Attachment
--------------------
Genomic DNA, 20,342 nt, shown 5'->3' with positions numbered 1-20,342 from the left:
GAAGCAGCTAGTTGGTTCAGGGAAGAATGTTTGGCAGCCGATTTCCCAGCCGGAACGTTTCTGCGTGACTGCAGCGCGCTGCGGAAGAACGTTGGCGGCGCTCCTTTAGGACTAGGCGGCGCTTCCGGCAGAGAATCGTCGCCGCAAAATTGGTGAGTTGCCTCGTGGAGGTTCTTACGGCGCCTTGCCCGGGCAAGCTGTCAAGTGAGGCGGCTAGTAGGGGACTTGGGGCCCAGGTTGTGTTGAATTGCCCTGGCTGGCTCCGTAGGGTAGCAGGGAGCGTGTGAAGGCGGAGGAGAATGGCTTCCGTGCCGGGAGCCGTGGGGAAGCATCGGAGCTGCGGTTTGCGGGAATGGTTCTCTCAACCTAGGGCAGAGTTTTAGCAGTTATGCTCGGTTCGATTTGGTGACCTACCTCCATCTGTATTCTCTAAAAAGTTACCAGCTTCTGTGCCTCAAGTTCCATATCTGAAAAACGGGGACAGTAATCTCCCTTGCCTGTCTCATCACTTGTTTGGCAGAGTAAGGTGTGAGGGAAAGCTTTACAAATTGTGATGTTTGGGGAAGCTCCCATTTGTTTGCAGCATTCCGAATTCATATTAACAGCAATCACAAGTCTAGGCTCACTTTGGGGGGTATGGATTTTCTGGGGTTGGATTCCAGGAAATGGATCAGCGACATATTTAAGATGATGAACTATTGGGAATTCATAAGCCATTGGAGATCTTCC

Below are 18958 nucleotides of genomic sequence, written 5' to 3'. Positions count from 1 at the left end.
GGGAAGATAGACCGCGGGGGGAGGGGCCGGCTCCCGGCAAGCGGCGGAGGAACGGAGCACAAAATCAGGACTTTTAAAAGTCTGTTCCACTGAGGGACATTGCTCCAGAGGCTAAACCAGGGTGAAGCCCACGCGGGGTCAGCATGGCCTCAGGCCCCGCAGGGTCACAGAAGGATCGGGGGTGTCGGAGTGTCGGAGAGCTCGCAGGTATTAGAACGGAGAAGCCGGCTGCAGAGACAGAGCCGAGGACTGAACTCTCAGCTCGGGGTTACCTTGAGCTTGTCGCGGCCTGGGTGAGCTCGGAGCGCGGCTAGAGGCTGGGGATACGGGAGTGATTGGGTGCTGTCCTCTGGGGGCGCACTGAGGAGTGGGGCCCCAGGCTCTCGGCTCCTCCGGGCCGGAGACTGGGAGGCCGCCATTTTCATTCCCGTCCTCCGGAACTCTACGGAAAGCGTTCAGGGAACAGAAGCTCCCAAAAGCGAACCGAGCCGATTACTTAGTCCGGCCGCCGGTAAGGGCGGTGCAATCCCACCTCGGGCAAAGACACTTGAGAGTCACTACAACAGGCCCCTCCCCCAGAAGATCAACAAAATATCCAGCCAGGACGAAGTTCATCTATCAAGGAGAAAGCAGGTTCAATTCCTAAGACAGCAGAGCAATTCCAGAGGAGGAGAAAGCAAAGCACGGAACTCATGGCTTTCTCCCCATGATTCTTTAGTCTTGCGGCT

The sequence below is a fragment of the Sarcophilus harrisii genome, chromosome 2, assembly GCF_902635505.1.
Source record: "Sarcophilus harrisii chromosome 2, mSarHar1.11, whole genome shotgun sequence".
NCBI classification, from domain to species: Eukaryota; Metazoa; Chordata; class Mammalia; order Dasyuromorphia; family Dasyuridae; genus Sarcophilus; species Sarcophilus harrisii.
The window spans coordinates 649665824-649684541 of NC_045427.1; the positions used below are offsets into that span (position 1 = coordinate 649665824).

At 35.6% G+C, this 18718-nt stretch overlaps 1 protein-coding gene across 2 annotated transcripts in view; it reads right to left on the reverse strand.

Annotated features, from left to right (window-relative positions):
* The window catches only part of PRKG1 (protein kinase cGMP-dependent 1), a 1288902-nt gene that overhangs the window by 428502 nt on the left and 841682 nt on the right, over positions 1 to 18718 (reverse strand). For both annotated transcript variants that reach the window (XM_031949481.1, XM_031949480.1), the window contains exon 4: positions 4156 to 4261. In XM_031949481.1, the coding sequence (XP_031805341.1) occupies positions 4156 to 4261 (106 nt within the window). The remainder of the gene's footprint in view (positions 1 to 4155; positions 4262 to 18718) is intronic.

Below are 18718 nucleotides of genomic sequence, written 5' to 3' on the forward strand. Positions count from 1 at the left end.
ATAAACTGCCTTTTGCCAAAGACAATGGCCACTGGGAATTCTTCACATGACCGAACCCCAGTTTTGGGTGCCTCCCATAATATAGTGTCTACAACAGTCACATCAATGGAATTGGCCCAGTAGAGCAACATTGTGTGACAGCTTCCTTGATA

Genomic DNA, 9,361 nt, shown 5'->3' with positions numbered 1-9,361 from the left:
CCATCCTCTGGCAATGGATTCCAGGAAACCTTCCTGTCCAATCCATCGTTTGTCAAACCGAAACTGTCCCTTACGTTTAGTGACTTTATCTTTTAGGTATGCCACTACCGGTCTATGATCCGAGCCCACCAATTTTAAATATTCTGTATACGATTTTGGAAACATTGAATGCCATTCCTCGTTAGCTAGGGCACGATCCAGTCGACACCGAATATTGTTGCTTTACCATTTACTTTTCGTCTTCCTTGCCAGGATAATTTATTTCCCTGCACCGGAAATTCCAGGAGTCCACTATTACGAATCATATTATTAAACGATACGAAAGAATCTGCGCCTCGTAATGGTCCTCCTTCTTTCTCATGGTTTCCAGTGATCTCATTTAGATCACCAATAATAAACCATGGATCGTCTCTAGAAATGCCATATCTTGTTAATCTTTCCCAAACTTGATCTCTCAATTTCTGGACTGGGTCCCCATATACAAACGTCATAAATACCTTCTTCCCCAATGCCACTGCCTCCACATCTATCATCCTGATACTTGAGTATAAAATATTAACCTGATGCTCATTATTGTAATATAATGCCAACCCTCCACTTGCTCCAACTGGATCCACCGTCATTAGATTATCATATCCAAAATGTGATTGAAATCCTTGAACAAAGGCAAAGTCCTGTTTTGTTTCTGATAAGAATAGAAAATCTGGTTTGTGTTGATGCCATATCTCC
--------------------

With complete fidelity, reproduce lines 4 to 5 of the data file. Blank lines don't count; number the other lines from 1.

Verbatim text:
GGGAAGATAGACCGCGGGGGGAGGGGCCGGCTCCCGGCAAGCGGCGGAGGAACGGAGCACAAAATCAGGACTTTTAAAAGTCTGTTCCACTGAGGGACATTGCTCCAGAGGCTAAACCAGGGTGAAGCCCACGCGGGGTCAGCATGGCCTCAGGCCCCGCAGGGTCACAGAAGGATCGGGGGTGTCGGAGTGTCGGAGAGCTCGCAGGTATTAGAACGGAGAAGCCGGCTGCAGAGACAGAGCCGAGGACTGAACTCTCAGCTCGGGGTTACCTTGAGCTTGTCGCGGCCTGGGTGAGCTCGGAGCGCGGCTAGAGGCTGGGGATACGGGAGTGATTGGGTGCTGTCCTCTGGGGGCGCACTGAGGAGTGGGGCCCCAGGCTCTCGGCTCCTCCGGGCCGGAGACTGGGAGGCCGCCATTTTCATTCCCGTCCTCCGGAACTCTACGGAAAGCGTTCAGGGAACAGAAGCTCCCAAAAGCGAACCGAGCCGATTACTTAGTCCGGCCGCCGGTAAGGGCGGTGCAATCCCACCTCGGGCAAAGACACTTGAGAGTCACTACAACAGGCCCCTCCCCCAGAAGATCAACAAAATATCCAGCCAGGACGAAGTTCATCTATCAAGGAGAAAGCAGGTTCAATTCCTAAGACAGCAGAGCAATTCCAGAGGAGGAGAAAGCAAAGCACGGAACTCATGGCTTTCTCCCCATGATTCTTTAGTCTTGCGGCT

The sequence below is a fragment of the Sarcophilus harrisii genome, chromosome 2, assembly GCF_902635505.1.